OPINION: Indicting a law enforcement officer does not equate to indicting law enforcement



FILE – In this image from video, former Minneapolis police officer Derek Chauvin listens as the verdict is read in his trial for the 2020 death of George Floyd, Tuesday, April 20, 2021, at the Hennepin County Courthouse in Minneapolis. On Friday, April 30, The Associated Press reported on social media posts sharing a fabricated screenshot last weekend that purported to show the Chicago Police Department tweeting in support of Chauvin, who was convicted for the murder of Floyd. The department sent no such tweet. (Court TV via AP, Pool, File)

On April 20, 10 months and 26 days after the murder of George Floyd by former Minneapolis police officer Derek Chauvin sparked the largest protests in U.S. history, a Minnesota jury found Chauvin guilty on counts of second-degree unintentional murder, third-degree murder and second-degree manslaughter — the first time in Minnesota history that a white cop was convicted for killing a Black man.

While the verdict granted millions of U.S. and international citizens a sigh of relief and a sentiment of accountability, the verdict alone likely cannot and will not constitute a significant change in police accountability moving forward.

The one aspect of Chauvin’s trial that stands out is the degree to which members of the Minneapolis Police Department (MPD) cooperated with the judicial system in order to provide a more functional court proceeding. I don’t wish to understate the importance of this: Due to the pervasiveness of the blue wall of silence across U.S. police forces, it is genuinely notable that several officers — including the MPD’s chief of police — testified against Chauvin’s actions that led to Floyd’s death.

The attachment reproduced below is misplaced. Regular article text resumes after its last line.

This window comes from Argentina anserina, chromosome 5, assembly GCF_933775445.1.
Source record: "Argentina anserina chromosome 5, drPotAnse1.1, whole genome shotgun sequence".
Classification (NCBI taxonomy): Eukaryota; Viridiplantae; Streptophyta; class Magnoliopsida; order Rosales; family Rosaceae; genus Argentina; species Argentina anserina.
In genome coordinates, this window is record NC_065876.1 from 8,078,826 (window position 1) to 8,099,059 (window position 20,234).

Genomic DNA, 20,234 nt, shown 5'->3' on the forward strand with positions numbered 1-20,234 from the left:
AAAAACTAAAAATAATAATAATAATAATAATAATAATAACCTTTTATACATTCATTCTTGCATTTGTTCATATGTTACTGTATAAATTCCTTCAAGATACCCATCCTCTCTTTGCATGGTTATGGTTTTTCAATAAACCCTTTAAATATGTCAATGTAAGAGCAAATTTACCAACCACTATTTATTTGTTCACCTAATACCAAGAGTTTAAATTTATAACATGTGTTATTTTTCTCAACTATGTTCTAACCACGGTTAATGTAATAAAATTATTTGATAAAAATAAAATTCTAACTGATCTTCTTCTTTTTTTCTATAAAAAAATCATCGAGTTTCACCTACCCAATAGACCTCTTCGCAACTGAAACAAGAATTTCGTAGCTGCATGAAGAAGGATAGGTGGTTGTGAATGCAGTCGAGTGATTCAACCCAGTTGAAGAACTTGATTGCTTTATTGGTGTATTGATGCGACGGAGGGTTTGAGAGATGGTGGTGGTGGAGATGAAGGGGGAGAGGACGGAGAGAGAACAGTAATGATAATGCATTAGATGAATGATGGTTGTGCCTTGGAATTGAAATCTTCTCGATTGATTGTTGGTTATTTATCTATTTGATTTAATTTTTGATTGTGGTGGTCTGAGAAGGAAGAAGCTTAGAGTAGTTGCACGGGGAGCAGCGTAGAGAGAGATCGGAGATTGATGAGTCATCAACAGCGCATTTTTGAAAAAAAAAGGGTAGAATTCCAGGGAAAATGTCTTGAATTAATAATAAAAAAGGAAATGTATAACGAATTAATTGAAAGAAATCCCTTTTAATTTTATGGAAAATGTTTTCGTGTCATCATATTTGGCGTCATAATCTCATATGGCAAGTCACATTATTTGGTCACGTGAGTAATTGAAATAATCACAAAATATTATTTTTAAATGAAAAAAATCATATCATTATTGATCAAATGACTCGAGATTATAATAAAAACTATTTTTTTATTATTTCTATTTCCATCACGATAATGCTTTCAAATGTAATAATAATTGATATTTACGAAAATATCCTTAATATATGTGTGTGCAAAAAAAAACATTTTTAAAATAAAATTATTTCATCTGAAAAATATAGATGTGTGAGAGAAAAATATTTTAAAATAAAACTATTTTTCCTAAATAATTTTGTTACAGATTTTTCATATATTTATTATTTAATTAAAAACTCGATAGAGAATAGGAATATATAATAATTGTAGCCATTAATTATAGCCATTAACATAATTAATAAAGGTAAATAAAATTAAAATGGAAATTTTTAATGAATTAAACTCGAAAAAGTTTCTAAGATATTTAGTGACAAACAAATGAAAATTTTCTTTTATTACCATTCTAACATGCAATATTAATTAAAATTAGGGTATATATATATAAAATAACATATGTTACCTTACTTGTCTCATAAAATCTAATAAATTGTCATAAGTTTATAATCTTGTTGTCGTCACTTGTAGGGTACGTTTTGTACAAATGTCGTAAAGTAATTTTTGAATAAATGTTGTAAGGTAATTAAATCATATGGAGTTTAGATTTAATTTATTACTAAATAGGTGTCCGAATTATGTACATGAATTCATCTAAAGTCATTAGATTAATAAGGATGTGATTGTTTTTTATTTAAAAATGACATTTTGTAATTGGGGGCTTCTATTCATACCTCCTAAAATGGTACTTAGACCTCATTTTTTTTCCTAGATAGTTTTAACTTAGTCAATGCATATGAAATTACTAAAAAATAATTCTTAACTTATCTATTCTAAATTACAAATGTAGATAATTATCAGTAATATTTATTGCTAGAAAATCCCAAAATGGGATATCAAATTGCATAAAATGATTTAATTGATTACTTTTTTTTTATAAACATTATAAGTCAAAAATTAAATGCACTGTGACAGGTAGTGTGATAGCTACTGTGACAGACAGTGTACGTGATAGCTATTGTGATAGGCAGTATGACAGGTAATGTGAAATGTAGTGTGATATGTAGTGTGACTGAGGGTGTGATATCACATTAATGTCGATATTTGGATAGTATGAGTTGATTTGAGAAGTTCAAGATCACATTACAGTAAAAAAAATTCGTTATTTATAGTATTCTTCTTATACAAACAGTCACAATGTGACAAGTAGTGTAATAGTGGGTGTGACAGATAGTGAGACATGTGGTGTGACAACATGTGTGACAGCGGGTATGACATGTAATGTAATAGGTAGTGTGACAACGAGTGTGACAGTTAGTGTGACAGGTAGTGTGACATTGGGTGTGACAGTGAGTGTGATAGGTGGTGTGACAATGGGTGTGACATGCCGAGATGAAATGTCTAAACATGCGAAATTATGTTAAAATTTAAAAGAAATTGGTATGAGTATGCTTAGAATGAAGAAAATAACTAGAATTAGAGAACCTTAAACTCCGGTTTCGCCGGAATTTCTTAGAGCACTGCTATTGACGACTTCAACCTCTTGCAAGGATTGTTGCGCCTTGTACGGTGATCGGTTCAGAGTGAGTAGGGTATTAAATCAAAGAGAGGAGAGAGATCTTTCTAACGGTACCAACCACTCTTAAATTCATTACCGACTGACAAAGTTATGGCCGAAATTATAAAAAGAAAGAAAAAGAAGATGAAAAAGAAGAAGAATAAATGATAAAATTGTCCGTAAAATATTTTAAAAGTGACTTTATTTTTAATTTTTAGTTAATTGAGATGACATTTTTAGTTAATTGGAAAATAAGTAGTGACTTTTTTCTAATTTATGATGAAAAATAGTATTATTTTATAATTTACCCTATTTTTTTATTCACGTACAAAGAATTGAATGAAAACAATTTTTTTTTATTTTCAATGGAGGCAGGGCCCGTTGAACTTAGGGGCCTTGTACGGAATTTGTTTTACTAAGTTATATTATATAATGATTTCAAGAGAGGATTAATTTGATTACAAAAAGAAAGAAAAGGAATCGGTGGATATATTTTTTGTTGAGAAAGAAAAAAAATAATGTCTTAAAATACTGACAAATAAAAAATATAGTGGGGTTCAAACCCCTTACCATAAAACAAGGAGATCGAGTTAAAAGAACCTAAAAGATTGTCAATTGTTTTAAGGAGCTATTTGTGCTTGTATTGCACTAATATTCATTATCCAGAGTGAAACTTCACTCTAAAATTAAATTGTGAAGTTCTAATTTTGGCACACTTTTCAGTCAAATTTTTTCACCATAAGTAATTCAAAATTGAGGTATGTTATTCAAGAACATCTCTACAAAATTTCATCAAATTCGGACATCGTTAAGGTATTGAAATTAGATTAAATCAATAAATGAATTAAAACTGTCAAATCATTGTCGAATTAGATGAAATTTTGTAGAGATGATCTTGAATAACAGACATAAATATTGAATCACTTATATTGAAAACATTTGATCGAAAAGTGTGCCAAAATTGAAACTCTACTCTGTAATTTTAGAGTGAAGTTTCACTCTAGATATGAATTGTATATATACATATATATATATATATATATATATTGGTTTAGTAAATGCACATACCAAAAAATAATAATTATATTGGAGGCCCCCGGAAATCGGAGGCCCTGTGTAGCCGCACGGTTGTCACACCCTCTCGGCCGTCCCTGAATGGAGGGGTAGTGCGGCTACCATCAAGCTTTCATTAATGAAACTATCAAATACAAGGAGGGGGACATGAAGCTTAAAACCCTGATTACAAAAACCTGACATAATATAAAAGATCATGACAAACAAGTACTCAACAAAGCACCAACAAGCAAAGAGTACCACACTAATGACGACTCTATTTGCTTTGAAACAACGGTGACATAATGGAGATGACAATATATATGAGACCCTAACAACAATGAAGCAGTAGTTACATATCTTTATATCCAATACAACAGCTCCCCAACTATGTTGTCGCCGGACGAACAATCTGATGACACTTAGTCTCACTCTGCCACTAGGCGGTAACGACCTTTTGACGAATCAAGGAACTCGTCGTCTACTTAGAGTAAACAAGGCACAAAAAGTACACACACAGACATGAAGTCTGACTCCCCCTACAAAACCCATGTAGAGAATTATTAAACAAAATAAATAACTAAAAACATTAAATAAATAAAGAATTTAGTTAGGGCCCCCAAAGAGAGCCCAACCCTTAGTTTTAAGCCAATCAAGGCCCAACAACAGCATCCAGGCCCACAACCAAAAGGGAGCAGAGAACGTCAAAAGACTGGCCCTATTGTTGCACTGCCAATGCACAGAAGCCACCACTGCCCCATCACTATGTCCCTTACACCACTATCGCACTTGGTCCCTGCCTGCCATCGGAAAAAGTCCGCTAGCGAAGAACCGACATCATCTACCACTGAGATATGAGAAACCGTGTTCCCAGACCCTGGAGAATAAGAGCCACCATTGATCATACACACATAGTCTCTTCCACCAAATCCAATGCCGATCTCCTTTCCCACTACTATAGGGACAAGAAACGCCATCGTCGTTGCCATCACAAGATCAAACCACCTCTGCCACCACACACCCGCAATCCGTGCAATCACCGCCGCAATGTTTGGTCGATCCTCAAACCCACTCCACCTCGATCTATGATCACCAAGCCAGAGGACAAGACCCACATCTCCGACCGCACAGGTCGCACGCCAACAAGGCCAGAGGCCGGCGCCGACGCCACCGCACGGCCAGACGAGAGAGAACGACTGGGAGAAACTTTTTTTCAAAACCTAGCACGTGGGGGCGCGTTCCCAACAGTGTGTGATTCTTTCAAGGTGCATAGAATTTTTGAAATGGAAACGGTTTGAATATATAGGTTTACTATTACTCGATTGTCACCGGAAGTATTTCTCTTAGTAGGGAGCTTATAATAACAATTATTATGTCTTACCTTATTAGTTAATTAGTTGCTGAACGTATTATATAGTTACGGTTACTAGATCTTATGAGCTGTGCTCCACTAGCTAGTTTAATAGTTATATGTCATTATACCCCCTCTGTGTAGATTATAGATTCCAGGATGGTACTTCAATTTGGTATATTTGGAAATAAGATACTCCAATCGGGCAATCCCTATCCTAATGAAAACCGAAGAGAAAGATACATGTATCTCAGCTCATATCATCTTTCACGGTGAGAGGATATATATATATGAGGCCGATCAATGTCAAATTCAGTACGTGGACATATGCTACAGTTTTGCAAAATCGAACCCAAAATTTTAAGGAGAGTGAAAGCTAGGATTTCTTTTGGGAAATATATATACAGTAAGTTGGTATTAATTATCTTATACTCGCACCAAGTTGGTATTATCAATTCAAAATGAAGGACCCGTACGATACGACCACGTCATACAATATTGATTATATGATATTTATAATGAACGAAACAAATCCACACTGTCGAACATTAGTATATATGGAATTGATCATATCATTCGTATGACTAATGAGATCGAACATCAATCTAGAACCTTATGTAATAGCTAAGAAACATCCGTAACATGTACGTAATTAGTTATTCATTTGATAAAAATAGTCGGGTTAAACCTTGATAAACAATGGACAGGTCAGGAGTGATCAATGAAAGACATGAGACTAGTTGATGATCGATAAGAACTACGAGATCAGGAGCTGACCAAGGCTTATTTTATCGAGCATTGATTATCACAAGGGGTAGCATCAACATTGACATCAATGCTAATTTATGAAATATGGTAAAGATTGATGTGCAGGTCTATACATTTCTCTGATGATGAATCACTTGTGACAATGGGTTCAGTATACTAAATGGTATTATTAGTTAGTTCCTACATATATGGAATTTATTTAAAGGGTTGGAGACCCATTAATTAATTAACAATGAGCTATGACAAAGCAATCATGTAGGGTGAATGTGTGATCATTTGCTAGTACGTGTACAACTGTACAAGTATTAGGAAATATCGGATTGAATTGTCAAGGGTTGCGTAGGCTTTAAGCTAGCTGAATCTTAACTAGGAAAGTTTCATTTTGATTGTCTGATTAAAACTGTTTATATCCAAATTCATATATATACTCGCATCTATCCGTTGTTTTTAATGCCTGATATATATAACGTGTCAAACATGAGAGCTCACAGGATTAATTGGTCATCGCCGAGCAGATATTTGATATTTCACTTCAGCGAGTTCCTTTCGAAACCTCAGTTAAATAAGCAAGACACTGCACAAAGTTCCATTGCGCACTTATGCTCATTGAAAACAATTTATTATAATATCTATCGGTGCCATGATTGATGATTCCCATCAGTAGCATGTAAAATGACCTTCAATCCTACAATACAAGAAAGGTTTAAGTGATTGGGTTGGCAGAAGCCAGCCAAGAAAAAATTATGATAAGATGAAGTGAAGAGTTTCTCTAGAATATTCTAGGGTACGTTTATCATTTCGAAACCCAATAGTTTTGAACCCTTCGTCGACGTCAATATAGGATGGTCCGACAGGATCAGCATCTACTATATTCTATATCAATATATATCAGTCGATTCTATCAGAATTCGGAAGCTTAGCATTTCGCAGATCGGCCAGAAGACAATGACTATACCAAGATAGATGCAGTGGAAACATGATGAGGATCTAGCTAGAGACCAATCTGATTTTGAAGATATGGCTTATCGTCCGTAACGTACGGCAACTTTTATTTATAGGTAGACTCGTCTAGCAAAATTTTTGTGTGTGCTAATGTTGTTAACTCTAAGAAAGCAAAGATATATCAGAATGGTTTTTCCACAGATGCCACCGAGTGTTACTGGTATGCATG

However, it will take more than one isolated, high-profile instance for me to believe that American policing has relinquished its Mafia-esque code of silence once and for all. Amid recent efforts ranging from police reforms to disbanding MPD entirely, it was in the police department’s best interest to distance themselves from Chauvin’s actions, using him as a sacrificial lamb in order to minimize subsequent flak from constituents and city council members alike. Treating Chauvin as an anomaly allows the MPD to dismiss their own culpability.

Furthermore, the fact that one instance of law enforcement enforcing the law against their colleagues is something to applaud as opposed to a commonplace occurrence is, in and of itself, indicative of fundamental flaws in America’s policing institutions that one man’s arrest cannot solve. When there is an extensive chain of lower-profile cases in which members of the police testify against their fellow officers, then and only then will I be convinced that any worthwhile dent in the blue wall of silence has been made.

That’s not to say that the U.S. can sufficiently address its habitual lack of police accountability solely through the normalization of police testimonies, though. 

Qualified immunity — a legal doctrine that protects government officials (including police officers) from accusations of civil rights violations — serves as one of the most significant roadblocks in efforts to hold police accountable for their misconduct.